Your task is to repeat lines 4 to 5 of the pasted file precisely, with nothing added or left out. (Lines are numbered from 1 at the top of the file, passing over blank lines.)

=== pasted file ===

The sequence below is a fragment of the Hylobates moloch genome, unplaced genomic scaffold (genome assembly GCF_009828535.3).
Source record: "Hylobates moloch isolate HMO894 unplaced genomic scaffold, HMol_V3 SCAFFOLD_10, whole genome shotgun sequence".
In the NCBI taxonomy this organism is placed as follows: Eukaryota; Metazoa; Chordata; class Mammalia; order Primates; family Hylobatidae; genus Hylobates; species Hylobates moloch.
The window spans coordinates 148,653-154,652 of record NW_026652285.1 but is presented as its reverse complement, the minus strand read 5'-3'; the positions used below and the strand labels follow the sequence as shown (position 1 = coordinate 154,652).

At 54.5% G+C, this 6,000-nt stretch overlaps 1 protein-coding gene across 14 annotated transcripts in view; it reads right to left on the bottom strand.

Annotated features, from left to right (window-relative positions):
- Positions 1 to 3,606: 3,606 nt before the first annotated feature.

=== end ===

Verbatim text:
The window spans coordinates 148,653-154,652 of record NW_026652285.1 but is presented as its reverse complement, the minus strand read 5'-3'; the positions used below and the strand labels follow the sequence as shown (position 1 = coordinate 154,652).

At 54.5% G+C, this 6,000-nt stretch overlaps 1 protein-coding gene across 14 annotated transcripts in view; it reads right to left on the bottom strand.